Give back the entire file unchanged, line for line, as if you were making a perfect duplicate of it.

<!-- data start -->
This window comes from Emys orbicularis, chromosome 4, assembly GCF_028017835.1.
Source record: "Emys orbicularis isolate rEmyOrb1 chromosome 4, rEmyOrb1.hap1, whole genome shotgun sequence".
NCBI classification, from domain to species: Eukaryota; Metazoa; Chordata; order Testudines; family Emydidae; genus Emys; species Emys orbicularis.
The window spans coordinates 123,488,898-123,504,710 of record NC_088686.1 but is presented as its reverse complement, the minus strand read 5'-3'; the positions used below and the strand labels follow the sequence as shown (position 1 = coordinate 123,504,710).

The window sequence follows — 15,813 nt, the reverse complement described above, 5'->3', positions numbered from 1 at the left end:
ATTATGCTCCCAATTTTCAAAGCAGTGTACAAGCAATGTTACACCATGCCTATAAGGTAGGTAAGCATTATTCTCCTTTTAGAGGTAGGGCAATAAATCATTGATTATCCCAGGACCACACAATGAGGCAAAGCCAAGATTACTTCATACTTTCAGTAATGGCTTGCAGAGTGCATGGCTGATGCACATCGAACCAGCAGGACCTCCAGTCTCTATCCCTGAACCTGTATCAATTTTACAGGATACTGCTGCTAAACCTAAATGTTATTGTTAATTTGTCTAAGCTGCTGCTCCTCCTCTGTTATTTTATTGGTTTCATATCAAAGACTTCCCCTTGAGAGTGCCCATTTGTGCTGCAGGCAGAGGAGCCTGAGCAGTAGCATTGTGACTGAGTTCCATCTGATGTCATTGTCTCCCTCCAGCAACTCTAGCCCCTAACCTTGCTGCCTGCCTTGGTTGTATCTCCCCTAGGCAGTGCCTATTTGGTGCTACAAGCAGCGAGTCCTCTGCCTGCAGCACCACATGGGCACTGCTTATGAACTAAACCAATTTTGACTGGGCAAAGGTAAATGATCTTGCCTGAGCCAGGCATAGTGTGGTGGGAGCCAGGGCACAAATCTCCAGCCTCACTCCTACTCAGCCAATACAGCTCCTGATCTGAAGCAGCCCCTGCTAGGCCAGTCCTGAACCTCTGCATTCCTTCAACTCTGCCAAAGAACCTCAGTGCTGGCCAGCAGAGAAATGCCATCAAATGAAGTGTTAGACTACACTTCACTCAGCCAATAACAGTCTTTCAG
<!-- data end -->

This window comes from Emys orbicularis, chromosome 4, assembly GCF_028017835.1.
Source record: "Emys orbicularis isolate rEmyOrb1 chromosome 4, rEmyOrb1.hap1, whole genome shotgun sequence".
NCBI classification, from domain to species: Eukaryota; Metazoa; Chordata; order Testudines; family Emydidae; genus Emys; species Emys orbicularis.
The window spans coordinates 123,488,898-123,504,710 of record NC_088686.1 but is presented as its reverse complement, the minus strand read 5'-3'; the positions used below and the strand labels follow the sequence as shown (position 1 = coordinate 123,504,710).

The window sequence follows — 15,813 nt, the reverse complement described above, 5'->3', positions numbered from 1 at the left end:
ATTATGCTCCCAATTTTCAAAGCAGTGTACAAGCAATGTTACACCATGCCTATAAGGTAGGTAAGCATTATTCTCCTTTTAGAGGTAGGGCAATAAATCATTGATTATCCCAGGACCACACAATGAGGCAAAGCCAAGATTACTTCATACTTTCAGTAATGGCTTGCAGAGTGCATGGCTGATGCACATCGAACCAGCAGGACCTCCAGTCTCTATCCCTGAACCTGTATCAATTTTACAGGATACTGCTGCTAAACCTAAATGTTATTGTTAATTTGTCTAAGCTGCTGCTCCTCCTCTGTTATTTTATTGGTTTCATATCAAAGACTTCCCCTTGAGAGTGCCCATTTGTGCTGCAGGCAGAGGAGCCTGAGCAGTAGCATTGTGACTGAGTTCCATCTGATGTCATTGTCTCCCTCCAGCAACTCTAGCCCCTAACCTTGCTGCCTGCCTTGGTTGTATCTCCCCTAGGCAGTGCCTATTTGGTGCTACAAGCAGCGAGTCCTCTGCCTGCAGCACCACATGGGCACTGCTTATGAACTAAACCAATTTTGACTGGGCAAAGGTAAATGATCTTGCCTGAGCCAGGCATAGTGTGGTGGGAGCCAGGGCACAAATCTCCAGCCTCACTCCTACTCAGCCAATACAGCTCCTGATCTGAAGCAGCCCCTGCTAGGCCAGTCCTGAACCTCTGCATTCCTTCAACTCTGCCAAAGAACCTCAGTGCTGGCCAGCAGAGAAATGCCATCAAATGAAGTGTTAGACTACACTTCACTCAGCCAATAACAGTCTTTCAG